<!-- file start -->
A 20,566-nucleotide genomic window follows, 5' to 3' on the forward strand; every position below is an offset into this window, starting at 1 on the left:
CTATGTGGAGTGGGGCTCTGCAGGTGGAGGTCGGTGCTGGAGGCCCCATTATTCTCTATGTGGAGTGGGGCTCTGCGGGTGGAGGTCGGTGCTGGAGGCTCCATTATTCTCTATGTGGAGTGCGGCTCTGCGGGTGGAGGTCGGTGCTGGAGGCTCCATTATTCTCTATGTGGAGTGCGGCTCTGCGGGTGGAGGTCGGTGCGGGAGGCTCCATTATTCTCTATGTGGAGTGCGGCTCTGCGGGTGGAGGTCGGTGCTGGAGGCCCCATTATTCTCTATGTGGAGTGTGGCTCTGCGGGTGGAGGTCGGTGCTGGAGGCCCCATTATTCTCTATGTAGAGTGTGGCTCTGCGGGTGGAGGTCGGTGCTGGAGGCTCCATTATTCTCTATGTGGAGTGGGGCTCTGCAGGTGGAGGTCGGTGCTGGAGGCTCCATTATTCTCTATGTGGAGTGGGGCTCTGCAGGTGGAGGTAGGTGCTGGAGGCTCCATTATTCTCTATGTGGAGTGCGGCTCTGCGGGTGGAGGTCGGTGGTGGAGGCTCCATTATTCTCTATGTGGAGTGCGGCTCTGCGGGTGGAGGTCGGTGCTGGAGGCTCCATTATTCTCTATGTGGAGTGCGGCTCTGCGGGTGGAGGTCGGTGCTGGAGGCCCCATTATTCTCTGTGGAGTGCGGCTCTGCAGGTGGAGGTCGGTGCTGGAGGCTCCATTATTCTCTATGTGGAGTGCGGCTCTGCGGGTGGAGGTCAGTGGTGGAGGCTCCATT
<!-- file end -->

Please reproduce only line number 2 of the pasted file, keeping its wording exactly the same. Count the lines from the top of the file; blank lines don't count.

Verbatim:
CTATGTGGAGTGGGGCTCTGCAGGTGGAGGTCGGTGCTGGAGGCCCCATTATTCTCTATGTGGAGTGGGGCTCTGCGGGTGGAGGTCGGTGCTGGAGGCTCCATTATTCTCTATGTGGAGTGCGGCTCTGCGGGTGGAGGTCGGTGCTGGAGGCTCCATTATTCTCTATGTGGAGTGCGGCTCTGCGGGTGGAGGTCGGTGCGGGAGGCTCCATTATTCTCTATGTGGAGTGCGGCTCTGCGGGTGGAGGTCGGTGCTGGAGGCCCCATTATTCTCTATGTGGAGTGTGGCTCTGCGGGTGGAGGTCGGTGCTGGAGGCCCCATTATTCTCTATGTAGAGTGTGGCTCTGCGGGTGGAGGTCGGTGCTGGAGGCTCCATTATTCTCTATGTGGAGTGGGGCTCTGCAGGTGGAGGTCGGTGCTGGAGGCTCCATTATTCTCTATGTGGAGTGGGGCTCTGCAGGTGGAGGTAGGTGCTGGAGGCTCCATTATTCTCTATGTGGAGTGCGGCTCTGCGGGTGGAGGTCGGTGGTGGAGGCTCCATTATTCTCTATGTGGAGTGCGGCTCTGCGGGTGGAGGTCGGTGCTGGAGGCTCCATTATTCTCTATGTGGAGTGCGGCTCTGCGGGTGGAGGTCGGTGCTGGAGGCCCCATTATTCTCTGTGGAGTGCGGCTCTGCAGGTGGAGGTCGGTGCTGGAGGCTCCATTATTCTCTATGTGGAGTGCGGCTCTGCGGGTGGAGGTCAGTGGTGGAGGCTCCATT